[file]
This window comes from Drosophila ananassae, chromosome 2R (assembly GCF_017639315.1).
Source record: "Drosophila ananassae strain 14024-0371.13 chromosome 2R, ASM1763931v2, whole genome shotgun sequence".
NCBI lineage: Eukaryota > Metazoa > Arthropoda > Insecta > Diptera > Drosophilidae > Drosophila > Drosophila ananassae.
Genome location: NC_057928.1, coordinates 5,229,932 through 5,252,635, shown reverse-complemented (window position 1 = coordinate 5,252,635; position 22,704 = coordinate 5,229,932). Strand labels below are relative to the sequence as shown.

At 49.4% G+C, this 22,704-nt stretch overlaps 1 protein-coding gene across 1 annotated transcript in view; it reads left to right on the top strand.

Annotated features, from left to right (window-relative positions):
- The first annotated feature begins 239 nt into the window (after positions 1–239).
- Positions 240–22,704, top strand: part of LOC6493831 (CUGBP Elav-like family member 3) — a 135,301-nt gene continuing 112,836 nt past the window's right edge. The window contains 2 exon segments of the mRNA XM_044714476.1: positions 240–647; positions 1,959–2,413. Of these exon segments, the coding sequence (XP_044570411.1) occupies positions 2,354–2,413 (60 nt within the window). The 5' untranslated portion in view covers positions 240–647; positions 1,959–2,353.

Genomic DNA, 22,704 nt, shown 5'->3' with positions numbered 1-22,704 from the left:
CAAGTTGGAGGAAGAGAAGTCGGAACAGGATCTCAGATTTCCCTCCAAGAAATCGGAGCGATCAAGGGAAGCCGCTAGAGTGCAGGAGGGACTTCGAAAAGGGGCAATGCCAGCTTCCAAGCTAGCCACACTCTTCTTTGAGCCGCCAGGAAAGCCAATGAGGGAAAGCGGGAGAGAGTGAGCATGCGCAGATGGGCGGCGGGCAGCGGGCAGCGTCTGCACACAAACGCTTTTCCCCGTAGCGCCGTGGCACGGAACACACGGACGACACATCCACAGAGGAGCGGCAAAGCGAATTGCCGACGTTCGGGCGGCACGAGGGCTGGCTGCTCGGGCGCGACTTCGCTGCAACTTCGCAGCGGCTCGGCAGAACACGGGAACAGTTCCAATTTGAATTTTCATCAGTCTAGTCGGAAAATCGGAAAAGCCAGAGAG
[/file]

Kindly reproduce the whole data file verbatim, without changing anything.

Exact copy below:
This window comes from Drosophila ananassae, chromosome 2R (assembly GCF_017639315.1).
Source record: "Drosophila ananassae strain 14024-0371.13 chromosome 2R, ASM1763931v2, whole genome shotgun sequence".
NCBI lineage: Eukaryota > Metazoa > Arthropoda > Insecta > Diptera > Drosophilidae > Drosophila > Drosophila ananassae.
Genome location: NC_057928.1, coordinates 5,229,932 through 5,252,635, shown reverse-complemented (window position 1 = coordinate 5,252,635; position 22,704 = coordinate 5,229,932). Strand labels below are relative to the sequence as shown.

At 49.4% G+C, this 22,704-nt stretch overlaps 1 protein-coding gene across 1 annotated transcript in view; it reads left to right on the top strand.

Annotated features, from left to right (window-relative positions):
- The first annotated feature begins 239 nt into the window (after positions 1–239).
- Positions 240–22,704, top strand: part of LOC6493831 (CUGBP Elav-like family member 3) — a 135,301-nt gene continuing 112,836 nt past the window's right edge. The window contains 2 exon segments of the mRNA XM_044714476.1: positions 240–647; positions 1,959–2,413. Of these exon segments, the coding sequence (XP_044570411.1) occupies positions 2,354–2,413 (60 nt within the window). The 5' untranslated portion in view covers positions 240–647; positions 1,959–2,353.

Genomic DNA, 22,704 nt, shown 5'->3' with positions numbered 1-22,704 from the left:
CAAGTTGGAGGAAGAGAAGTCGGAACAGGATCTCAGATTTCCCTCCAAGAAATCGGAGCGATCAAGGGAAGCCGCTAGAGTGCAGGAGGGACTTCGAAAAGGGGCAATGCCAGCTTCCAAGCTAGCCACACTCTTCTTTGAGCCGCCAGGAAAGCCAATGAGGGAAAGCGGGAGAGAGTGAGCATGCGCAGATGGGCGGCGGGCAGCGGGCAGCGTCTGCACACAAACGCTTTTCCCCGTAGCGCCGTGGCACGGAACACACGGACGACACATCCACAGAGGAGCGGCAAAGCGAATTGCCGACGTTCGGGCGGCACGAGGGCTGGCTGCTCGGGCGCGACTTCGCTGCAACTTCGCAGCGGCTCGGCAGAACACGGGAACAGTTCCAATTTGAATTTTCATCAGTCTAGTCGGAAAATCGGAAAAGCCAGAGAG